1. Adolescents who engaged in active sexting (sending a sexually explicit text message) were more likely to be sexually active 1 year later compared to those who engaged in passive sexting (asking or being asked for a sext); however the former were not any more likely to engage in risky sexual behaviors.
2. Passive sexting was positively associated with active sexting 1 year later, indicating that active sexting may mediate the relationship between passive sexting and sexual intercourse.
Evidence Rating Level: 2 (Good)
Study Rundown: Sexting (sending a nude picture via text or email) among adolescents is an increasingly common activity,and has been shown to correlate with sexual behavior. Results of this study indicated that active sexting, or the act of sending a nude picture, was associated with increased odds of engaging in sexual intercourse 1 year later. Passive sexting was not associated with increased odds of sexual activity, but was associated with active sexting 1 year later. Therefore, active sexting seems to serve as a link between passive sexting and engaging in sexual intercourse. Sexually active adolescents who sexted were just as likely to participate in risky sexual behaviors, such as drug use or unprotected sex, as those who did not sext. Limitations include narrow definitions of both “sexting” and “sexual behavior.” A temporal relationship between sexting and onset of sexual intercourse yields an opportunity for timely intervention to educate teens who are more likely to engage in sexual activity about sex.
Study Author, Dr. Jeff R. Temple, PhD, talks to 2 Minute Medicine: University of Texas Medical Branch Health, Director, Behavioral Health and Research, Associate Professor and Psychologist, Department of Ob/Gyn.
“Our results further support the notion that sexting is a viable indicator of actual sexual behavior, and begins to answer the question of what comes first. That we found that sexting is a precursor to sex in many cases will aid tween- and teen–focused health care providers in their interaction with patients and patents’ parents. Further, programs designed to promote healthy sexuality and prevent early sexual debut may benefit by targeting sexting behaviors.”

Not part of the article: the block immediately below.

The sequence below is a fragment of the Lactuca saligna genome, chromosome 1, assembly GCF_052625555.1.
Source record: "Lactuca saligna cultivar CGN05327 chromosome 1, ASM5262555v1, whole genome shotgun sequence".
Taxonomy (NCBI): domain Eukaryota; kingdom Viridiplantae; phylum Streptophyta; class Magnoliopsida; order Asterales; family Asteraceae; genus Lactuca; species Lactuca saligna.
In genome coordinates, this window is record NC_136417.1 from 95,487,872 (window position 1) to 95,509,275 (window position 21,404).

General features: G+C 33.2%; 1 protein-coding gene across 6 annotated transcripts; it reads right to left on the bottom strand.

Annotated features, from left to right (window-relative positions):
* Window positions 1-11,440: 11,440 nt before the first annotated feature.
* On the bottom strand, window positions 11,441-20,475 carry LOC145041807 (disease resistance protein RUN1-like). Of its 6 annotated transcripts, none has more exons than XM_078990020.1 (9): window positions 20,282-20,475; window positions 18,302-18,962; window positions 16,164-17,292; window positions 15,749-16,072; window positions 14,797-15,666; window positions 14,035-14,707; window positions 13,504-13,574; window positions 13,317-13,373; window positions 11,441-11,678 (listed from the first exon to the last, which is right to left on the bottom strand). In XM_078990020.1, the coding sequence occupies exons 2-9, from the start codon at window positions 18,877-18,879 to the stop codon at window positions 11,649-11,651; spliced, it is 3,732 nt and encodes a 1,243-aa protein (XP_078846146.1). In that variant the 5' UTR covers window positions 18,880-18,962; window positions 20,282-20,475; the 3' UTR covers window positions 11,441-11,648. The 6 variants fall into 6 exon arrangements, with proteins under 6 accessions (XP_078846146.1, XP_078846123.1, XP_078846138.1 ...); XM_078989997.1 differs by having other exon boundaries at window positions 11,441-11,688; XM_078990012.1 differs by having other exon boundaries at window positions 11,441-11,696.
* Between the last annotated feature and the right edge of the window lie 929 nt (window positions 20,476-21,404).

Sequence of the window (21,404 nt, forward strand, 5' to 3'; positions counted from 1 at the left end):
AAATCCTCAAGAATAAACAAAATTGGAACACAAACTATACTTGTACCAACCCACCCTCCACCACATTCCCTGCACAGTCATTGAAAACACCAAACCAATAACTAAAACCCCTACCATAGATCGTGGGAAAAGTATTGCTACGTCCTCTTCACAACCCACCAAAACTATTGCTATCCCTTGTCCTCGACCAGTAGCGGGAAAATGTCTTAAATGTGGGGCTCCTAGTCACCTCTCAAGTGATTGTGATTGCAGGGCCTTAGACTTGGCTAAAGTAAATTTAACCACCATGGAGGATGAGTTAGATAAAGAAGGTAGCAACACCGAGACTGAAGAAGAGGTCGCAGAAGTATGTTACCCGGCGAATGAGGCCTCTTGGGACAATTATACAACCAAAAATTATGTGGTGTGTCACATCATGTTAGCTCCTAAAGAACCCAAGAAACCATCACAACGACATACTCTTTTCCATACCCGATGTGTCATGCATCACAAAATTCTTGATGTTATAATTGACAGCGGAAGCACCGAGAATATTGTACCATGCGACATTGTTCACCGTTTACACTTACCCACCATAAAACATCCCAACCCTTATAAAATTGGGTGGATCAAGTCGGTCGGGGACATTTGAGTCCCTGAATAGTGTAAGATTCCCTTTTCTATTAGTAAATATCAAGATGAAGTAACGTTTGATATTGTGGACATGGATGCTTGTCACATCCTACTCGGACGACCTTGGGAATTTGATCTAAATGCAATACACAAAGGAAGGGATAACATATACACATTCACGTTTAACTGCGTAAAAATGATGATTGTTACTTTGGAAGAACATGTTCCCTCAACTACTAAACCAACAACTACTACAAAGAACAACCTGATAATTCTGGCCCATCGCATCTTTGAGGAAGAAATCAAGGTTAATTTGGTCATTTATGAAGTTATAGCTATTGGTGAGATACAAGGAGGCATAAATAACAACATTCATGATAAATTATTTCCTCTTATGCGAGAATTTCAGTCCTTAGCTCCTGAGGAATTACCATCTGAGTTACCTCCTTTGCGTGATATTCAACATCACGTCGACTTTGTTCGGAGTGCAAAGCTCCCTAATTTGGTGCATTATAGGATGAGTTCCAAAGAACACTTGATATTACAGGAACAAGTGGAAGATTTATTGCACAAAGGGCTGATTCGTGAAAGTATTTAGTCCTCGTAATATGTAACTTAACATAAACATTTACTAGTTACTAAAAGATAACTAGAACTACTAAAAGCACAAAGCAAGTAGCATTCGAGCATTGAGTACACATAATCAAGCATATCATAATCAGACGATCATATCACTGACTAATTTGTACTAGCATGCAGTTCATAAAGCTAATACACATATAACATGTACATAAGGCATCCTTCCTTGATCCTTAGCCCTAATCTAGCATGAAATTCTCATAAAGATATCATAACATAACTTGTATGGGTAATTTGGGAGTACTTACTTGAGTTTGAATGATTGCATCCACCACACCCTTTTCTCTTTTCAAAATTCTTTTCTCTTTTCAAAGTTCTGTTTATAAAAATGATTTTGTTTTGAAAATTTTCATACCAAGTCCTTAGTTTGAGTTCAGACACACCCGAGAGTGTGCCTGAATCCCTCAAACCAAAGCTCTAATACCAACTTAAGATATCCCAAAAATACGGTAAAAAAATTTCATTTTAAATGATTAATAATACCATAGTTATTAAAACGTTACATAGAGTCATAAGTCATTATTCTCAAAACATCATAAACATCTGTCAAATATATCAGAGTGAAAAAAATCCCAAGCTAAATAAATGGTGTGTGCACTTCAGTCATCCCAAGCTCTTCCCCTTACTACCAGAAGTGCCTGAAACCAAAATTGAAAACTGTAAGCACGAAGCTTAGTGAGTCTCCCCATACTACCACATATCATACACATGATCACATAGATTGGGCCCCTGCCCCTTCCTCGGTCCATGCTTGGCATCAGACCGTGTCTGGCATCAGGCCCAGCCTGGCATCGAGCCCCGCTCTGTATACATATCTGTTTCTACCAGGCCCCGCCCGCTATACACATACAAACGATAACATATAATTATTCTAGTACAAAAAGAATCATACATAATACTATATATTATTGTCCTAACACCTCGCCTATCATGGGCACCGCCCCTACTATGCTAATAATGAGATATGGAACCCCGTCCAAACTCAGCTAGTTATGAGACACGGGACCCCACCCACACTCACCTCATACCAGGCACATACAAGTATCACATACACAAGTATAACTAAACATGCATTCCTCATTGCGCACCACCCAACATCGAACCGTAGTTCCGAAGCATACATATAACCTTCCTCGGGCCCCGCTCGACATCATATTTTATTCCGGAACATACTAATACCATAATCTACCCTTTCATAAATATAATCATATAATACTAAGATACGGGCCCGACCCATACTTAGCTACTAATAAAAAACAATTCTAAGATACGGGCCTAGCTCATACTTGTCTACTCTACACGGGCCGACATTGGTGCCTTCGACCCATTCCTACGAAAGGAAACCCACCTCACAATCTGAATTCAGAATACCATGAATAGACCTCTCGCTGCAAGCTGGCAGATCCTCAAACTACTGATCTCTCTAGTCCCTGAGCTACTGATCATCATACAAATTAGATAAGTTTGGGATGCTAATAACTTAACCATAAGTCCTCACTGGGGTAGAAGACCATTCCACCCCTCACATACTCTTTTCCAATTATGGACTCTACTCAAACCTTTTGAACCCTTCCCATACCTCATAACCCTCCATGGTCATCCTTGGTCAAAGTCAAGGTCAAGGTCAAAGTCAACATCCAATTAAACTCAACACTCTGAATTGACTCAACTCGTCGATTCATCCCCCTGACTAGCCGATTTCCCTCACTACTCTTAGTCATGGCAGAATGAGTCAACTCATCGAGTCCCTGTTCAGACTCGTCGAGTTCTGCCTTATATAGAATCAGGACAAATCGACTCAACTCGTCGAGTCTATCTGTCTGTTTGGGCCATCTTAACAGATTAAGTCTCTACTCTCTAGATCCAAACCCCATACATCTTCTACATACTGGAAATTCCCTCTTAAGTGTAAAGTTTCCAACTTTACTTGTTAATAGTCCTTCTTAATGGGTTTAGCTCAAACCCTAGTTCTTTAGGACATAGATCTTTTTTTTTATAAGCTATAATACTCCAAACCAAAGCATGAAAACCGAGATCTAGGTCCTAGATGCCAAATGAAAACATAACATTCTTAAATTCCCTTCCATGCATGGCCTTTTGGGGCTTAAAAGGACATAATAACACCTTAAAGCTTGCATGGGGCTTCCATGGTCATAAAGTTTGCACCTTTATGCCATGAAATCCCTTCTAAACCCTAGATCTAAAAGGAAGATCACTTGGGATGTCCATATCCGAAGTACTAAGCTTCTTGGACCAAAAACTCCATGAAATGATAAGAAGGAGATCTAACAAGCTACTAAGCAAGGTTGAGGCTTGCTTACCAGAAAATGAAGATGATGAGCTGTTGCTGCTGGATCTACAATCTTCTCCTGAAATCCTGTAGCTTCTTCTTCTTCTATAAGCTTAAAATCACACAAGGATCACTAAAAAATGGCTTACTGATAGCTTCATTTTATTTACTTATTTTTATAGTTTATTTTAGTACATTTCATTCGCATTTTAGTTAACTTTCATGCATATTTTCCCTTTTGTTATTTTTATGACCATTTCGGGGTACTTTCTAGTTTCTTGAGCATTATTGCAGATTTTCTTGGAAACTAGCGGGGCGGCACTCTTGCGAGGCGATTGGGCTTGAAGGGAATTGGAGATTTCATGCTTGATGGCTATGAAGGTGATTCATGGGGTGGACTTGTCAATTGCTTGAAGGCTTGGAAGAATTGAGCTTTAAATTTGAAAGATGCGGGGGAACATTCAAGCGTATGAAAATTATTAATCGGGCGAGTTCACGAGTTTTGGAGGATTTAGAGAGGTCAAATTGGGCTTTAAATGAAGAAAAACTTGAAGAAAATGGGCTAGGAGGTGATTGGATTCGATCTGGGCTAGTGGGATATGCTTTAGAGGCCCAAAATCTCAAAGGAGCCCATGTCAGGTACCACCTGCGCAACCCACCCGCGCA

In-Depth [retrospective cohort]: This study used spring 2011 (Wave 2) and spring 2012 (Wave 3) data from a longitudinal study of 964 southeast Texas high school students, 56% of whom were female with a mean age of 16.09 years. Participants were asked if they had ever sent a nude picture of themselves via text or email (active sexting) or if they ever asked or were asked to do so (passive sexting). They were also asked about specific sexual behaviors (safe sex practices, substance use). Active sexters had 1.32 times greater odds of having had sex at Wave 3 compared to passive sexters (95% CI, 1.07 to 1.63). Passive sexters had higher odds of having sent a sext in Wave 3, regardless of whether they asked or were asked for a sext (OR= 5.35, bias corrected CI 3.39 to 8.44 and OR= 4.55, 95% CI 3.37 to 6.15, respectively). Passive sexting was not significantly associated with subsequent sexual activity, indicating a sequential relationship between passive sexting, active sexting, and sexual intercourse. Finally, active sexting was not associated with risky sexual behaviors, such as unprotected sex (OR= 1.01, 95% CI 0.83 to 1.22) or substance use before sex (b= 0.10, 95% CI -0.02 to 0.22).
More from this author: AAP policy update recommends first-line contraceptives, addresses specific populations, Buprenorphine most responsible for pediatric hospitalizations due to unsupervised ingestion, AAP continues to recommend fluoride for prevention of dental caries, Clinical efficacy of quadrivalent HPV vaccine persists after 8 years, Virtual visits linked to decreased stress in hospitalized children
©2012-2014 2minutemedicine.com. All rights reserved. No works may be reproduced without expressed written consent from 2minutemedicine.com. Disclaimer: We present factual information directly from peer reviewed medical journals. No post should be construed as medical advice and is not intended as such by the authors, editors, staff or by 2minutemedicine.com. PLEASE SEE A HEALTHCARE PROVIDER IN YOUR AREA IF YOU SEEK MEDICAL ADVICE OF ANY SORT.